Monday, May 24, 2010

Preschooler Backpack

Taylor was recently diagnosed with asthma. Given she has multiple asthma triggers and an asthma attack can come on at anytime and can be fatal if not properly treated, it's important that she always has her rescue inhaler on her. I decided to make a backpack that will go with her everywhere. I wanted it roomy enough to hold her inhaler and spacer on a daily basis and then also hold her Leapster, crayons and drawing pad and a book or 2 for our frequent doctors appointments or other outings.

Given it's going to become a constant accessory, I figured she should have a say in what it would look like so we headed to the fabric store and she picked out this floral fabric and I assisted in picking out the coordinating fabrics. I absolutely LOVE the colorful combination of fabrics!

In this pic the backpack is hanging on the back of her doll stroller.

I used this tutorial and pattern as a starting guide but made a few modifications. First, I made the body of the backpack slightly larger and the sides slightly narrower. I also lined it, added a zipper to the sides, eliminated the open fold as the opening and created a pocket on the front.

Here's a pic with her inhaler and spacer inside.

The fabric tag has her name on it since everything that goes to preschool has to be labelled.

When I finished it last night, she was quite excited. I asked if she likes it and she said "Yep, I do. It's beautiful, Mom".

Love that girl!!!

She was soooo excited to carry to school today and bring it home again.

Friday, May 14, 2010

Food Allergy Awareness Week

May 9-15 is National Food Allergy Awareness Week.

This is a photo of my 4 year-old daughter, Taylor. If you've read my blog much you know that Taylor has food allergies. She is one of the 3 to 5 million children in the U.S. who have food allergies. To find out why I took this picture, keep reading.

As an infant, Taylor was a bundle of allergy symptoms but because the world of food allergies is often confusing, I didn't realize the symptoms she had were related to food. It all became a little clearer as we introduced dairy products.

Taylor was exclusively breastfed until the age of 6 months when we introduced rice cereal. I didn't restrict my diet in any way while I was nursing and thus she was exposed to all the foods I ate (at least if the proteins in the food were passed through my milk, which they often are).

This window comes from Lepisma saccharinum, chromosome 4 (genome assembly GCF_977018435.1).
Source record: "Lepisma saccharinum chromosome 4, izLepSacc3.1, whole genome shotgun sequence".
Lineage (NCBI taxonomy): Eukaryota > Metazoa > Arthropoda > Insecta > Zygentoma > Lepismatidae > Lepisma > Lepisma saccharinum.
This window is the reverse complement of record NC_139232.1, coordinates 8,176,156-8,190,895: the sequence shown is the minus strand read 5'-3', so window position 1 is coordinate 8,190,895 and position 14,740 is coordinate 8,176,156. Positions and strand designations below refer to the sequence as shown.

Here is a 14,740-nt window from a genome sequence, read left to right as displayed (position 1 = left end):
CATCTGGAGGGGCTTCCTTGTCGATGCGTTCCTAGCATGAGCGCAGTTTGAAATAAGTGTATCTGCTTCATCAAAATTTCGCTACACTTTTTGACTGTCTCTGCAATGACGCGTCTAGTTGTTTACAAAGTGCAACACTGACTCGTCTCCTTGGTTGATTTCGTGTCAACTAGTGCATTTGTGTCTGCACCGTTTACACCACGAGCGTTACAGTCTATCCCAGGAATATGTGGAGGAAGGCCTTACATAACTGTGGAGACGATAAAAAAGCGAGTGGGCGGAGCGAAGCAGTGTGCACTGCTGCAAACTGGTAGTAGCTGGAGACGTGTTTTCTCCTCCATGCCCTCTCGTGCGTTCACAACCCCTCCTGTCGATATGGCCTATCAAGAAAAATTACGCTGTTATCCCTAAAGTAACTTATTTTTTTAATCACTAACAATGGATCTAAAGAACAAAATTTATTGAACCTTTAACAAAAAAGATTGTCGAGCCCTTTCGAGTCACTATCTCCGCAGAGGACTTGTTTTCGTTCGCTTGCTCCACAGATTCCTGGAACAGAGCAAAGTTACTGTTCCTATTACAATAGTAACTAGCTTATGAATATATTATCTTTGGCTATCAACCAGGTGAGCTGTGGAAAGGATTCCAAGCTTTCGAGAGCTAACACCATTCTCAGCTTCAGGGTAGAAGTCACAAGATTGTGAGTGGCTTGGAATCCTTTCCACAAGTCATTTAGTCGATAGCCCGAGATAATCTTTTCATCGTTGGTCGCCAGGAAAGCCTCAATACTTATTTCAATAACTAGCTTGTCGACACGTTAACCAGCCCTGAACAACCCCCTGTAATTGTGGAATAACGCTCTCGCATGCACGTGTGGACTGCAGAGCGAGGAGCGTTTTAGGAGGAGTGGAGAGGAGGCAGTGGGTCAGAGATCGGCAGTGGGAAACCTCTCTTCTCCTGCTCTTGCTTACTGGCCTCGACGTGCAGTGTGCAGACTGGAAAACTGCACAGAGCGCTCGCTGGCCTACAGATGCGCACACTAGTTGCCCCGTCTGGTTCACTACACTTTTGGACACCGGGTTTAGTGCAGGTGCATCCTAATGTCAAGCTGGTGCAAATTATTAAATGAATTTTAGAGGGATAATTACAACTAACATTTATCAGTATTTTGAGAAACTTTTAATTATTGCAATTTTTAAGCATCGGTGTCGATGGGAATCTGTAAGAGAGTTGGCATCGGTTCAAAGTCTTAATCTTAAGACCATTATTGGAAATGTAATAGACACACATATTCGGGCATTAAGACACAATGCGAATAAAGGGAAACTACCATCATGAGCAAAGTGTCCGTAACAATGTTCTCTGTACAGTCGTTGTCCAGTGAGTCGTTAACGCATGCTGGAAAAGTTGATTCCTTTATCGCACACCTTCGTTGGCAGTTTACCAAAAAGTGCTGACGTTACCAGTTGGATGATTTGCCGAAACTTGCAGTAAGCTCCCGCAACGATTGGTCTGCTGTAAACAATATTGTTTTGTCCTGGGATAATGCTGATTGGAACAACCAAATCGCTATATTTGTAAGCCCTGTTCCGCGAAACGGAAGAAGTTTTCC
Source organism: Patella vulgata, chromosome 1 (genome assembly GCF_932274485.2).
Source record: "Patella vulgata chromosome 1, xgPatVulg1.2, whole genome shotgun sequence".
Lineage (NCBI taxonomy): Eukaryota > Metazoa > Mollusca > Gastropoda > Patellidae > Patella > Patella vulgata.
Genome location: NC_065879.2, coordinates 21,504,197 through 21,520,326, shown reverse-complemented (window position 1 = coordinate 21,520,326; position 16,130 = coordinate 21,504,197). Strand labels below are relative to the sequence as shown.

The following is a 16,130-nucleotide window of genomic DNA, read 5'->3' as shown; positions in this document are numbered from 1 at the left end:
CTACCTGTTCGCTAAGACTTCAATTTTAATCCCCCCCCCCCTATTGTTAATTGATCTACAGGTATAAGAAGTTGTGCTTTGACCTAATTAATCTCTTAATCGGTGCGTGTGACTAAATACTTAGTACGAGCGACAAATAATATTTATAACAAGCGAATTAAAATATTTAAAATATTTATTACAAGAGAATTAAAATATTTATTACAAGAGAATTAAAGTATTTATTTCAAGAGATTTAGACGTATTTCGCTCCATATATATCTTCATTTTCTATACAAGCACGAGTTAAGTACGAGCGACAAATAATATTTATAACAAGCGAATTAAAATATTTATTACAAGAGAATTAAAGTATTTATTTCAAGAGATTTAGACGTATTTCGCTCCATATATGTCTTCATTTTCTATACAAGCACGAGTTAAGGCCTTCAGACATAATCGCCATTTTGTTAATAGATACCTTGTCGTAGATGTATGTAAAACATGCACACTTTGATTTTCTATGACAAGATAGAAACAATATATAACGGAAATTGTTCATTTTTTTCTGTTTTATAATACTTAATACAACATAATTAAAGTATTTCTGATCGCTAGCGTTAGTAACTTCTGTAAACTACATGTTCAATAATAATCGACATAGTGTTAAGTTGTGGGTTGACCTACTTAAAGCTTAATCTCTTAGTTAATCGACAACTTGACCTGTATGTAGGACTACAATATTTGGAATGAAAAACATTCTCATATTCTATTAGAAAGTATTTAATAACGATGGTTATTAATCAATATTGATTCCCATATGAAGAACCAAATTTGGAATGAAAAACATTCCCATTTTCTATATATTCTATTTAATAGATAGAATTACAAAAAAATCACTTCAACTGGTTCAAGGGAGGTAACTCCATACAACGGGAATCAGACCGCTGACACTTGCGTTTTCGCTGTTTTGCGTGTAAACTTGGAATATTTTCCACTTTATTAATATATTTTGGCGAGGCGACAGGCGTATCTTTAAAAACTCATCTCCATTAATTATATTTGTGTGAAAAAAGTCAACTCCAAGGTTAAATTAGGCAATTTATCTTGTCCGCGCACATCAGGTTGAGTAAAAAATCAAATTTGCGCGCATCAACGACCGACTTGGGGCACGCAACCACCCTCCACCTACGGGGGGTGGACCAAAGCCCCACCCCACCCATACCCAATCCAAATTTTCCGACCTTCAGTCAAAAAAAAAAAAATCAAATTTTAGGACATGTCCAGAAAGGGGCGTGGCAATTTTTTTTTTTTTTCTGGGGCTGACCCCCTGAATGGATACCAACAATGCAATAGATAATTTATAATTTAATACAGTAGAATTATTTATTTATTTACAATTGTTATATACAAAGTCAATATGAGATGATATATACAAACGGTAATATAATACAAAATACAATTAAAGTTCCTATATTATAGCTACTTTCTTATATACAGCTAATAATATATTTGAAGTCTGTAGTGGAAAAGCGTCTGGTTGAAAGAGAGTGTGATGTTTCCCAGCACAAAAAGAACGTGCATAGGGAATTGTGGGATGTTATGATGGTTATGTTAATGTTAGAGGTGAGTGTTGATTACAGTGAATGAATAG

I knew a little bit about food allergies and I knew that one should introduce solid foods cautiously when there is a history of allergies in the family (which there is in mine). I fed her one food for a few days and didn't see anything unusual (for her) and continued on with the next food.

Once we introduced dairy products, I began to see that she had GI issues (that'd be my nice way of saying nasty diapers!) when she ate dairy products. Nasty diapers were normal for her because I was eating dairy products while nursing, but they became even worse once she ate dairy directly. The worst offender was straight cow's milk. Still not really realizing this was an allergy, I limited her dairy, but didn't feel that it warranted any medical attention. She continued to have frequent, unexplained rashes, reflux, GI issues and frequent night-waking/crying.

We were officially thrown into the world of food allergies one Sunday morning in October of 2007 when I fed Taylor a bowl of cinnamon oatmeal. I mixed up the instant oatmeal and handed it to her in her high chair. At 18 months old she fed herself as I turned my back and unloaded the dishwasher. Within a few minutes I heard her say "all done" and I turned around to take her bowl. I was shocked at what I saw. My baby girl's face, hands and arms were bright red. That's when I realized we were dealing with food allergies. I took pictures to show our pediatrician and watched her like a hawk. I'm embarrassed that I didn't even think to give her Benadryl or call the on-call doctor or take her to the ER. Fortunately her reaction did not progress.